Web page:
Republicans, occasionally in recent Connecticut history the loyal opposition, have now lost their coveted gubernatorial post. With the exception of a few seats won by state Republicans, 14 in the House and 1 in the Senate, Democrats in the recently concluded elections carried the entire field – this against a National Republican headwind that gave a majority in the U.S. House to Republicans and chipped away at Senate rule by Democrats. The Republican insurgency also reversed Democratic control of some state legislatures and gubernatorial offices, allowing Republicans to redistrict important states during the upcoming census.
Although Democrats nationally are licking their wounds, Connecticut Democrats are popping champagne corks, fatally imagining that serious change in state governance is unnecessary.
Governor-elect Dan Malloy, the first Democratic governor elected in the state since former Gov. William O’Neill threw in the towel 20 years ago, will not be the “firewall” that, some suppose, the two last Republican governor were. The Democratic dominated General Assembly has successfully pressed its own progressive agenda ever since former Independent Governor Lowell Weicker, waving a white flag of his own in the direction of Democrats, yielded to opposition leaders in the legislature and with their help managed to pass his income tax over the hearty objections of the Republican Party he often used as a foil for self promotion. Outgoing Gov. Jodi Rell was unable in her last few years in office to marshal enough support to sustain a veto when Democrats during the last term made Connecticut’s income tax more progressive.
The trend line over the last three decades has been in the direction of higher taxes and increased spending. Connecticut cannot maintain a competitive posture with other states until that trend line is bent in the opposite direction. So called “firewall” Republican governors have not had sufficient support, either in the General Assembly or among Connecticut’s left of center media, to stem the movement towards increased spending that now, after a bone crushing recession, has left Connecticut facing a no-excuse executioner wielding an axe above the state’s bowed head.
Every political commentator in the state, even the most unremitting progressives among them, knows perfectly well that spending must be cut. The budget deficit in Connecticut, per capita, is greater than that of California or New Jersey. Though New Jersey Gov. Chris Christie was able – by the grace of God, who loves underdog Republicans – to manfully address his state’s deficit WITHOUT RAISING TAXES, one cannot expect a similar effort from Mr. Malloy, who is no Chris Christie.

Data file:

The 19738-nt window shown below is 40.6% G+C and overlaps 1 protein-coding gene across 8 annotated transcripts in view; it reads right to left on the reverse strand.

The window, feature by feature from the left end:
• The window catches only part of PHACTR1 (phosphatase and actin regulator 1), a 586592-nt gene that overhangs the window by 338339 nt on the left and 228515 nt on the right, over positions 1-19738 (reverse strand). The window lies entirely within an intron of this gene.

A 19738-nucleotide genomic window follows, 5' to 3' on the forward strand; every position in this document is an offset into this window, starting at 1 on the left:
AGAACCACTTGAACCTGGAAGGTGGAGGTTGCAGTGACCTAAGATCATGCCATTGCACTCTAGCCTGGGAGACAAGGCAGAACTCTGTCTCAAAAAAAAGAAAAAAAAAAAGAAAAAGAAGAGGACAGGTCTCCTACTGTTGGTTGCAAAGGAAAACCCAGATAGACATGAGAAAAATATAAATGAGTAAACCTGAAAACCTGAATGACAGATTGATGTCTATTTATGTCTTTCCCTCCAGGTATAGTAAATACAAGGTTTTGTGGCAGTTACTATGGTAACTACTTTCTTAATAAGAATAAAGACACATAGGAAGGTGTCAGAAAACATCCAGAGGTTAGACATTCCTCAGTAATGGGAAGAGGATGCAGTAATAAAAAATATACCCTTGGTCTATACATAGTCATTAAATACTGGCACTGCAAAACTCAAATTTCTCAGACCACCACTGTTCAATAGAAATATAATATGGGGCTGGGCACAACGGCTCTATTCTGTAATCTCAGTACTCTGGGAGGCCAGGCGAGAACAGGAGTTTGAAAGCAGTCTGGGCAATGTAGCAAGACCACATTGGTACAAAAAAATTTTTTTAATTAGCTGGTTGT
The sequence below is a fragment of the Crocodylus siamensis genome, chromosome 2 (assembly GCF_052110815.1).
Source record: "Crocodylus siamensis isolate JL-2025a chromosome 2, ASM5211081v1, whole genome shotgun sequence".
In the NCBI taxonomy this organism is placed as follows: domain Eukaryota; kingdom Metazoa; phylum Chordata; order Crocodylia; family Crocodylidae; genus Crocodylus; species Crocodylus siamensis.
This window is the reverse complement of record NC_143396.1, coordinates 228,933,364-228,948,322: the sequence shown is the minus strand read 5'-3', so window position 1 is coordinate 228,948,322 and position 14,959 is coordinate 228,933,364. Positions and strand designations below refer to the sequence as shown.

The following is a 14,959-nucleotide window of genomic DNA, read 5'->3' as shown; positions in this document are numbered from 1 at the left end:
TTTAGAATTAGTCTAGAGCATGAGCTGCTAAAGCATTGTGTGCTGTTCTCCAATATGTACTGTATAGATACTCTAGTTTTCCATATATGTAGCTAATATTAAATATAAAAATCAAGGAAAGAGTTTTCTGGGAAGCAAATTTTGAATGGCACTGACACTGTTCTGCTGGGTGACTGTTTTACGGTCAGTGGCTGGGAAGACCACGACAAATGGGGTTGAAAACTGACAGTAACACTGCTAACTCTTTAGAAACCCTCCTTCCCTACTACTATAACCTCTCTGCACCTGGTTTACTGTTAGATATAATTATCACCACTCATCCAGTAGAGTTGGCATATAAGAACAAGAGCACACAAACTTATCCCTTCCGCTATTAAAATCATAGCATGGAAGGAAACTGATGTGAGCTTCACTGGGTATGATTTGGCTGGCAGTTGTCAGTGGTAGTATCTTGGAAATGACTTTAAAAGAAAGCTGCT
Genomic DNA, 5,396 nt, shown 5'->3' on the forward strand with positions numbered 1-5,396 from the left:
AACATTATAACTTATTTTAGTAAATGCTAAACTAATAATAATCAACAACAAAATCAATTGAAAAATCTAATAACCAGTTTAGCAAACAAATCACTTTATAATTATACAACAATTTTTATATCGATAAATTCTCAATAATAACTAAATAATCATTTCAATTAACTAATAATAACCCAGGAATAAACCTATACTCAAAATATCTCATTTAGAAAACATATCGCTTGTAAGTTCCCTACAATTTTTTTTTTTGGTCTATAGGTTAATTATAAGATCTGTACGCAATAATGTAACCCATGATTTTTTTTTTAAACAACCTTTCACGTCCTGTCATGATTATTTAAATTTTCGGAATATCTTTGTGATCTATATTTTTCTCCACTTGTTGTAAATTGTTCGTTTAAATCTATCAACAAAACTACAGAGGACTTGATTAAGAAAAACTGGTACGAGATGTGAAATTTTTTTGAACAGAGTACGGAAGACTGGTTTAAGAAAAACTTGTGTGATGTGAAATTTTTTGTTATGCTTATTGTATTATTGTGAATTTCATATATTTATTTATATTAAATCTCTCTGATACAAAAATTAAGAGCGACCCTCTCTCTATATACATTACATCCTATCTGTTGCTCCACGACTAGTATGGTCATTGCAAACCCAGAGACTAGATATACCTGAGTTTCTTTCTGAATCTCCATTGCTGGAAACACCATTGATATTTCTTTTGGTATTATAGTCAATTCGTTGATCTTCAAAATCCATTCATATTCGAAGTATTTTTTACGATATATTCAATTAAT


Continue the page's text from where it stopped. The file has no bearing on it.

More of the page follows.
Moreover, Mr. Malloy owes his election to progressive political operations in the state’s larger cities – especially Bridgeport and New Haven – a media operating on the questionable supposition that a Democratic governor will be able successfully to negotiate reductions in spending with a tax addicted, union propelled Democratic leadership in the General Assembly, and a politically detached citizenry that snoozed through a national Republican insurgency.
Faced with a Democratic governor who very well may become the plaything of powerful leaders in the General Assembly, as were the two Republican governors who preceded him, a politically detached citizenry, and a left of center media that for years has rested comfortably in the delusion that Connecticut had a revenue rather than a spending problem, what strategy, it may be asked, should the loyal but diminishing opposition adopt to stem the tide and ferry the ship of state into more placid waters?
Any responsible Republican position must necessarily be a default position – because Republicans lost; and when a party loses an election, it loses its ability to affect the future. Piloted by leading Democrats in the General Assembly, state taxes will go up; in the face of threats by rating agencies to lower bond ratings, bonding may increase; spending cuts will be temporary; the income tax will be made more progressive; tax increases will be permanent. Here and there, mostly as a sop to convince easily deluded opinion makers, Democrats will dole out tax credits to favored industries and constituencies, a credit being a temporary cut revocable at the will of Democratic leaders in the General Assembly and the Democratic governor.
The Republican resistance to tax increases will be overridden by Connecticut’s new one party state. Republicans, Independents and what is left of a rational state media should bend their efforts towards reversing the permanent trend line. And while they undoubtedly will be forced to bow grudgingly to a superior political force majeure, their default rallying point should be – permanent spending cuts, temporary self lapsing tax increases, a political pitch that very well could be sold even in bluer than blue Connecticut. There may be no other way of reversing a course of political action that will make our state a beggar among beggars, dependent on the whimsy of improvident politicians.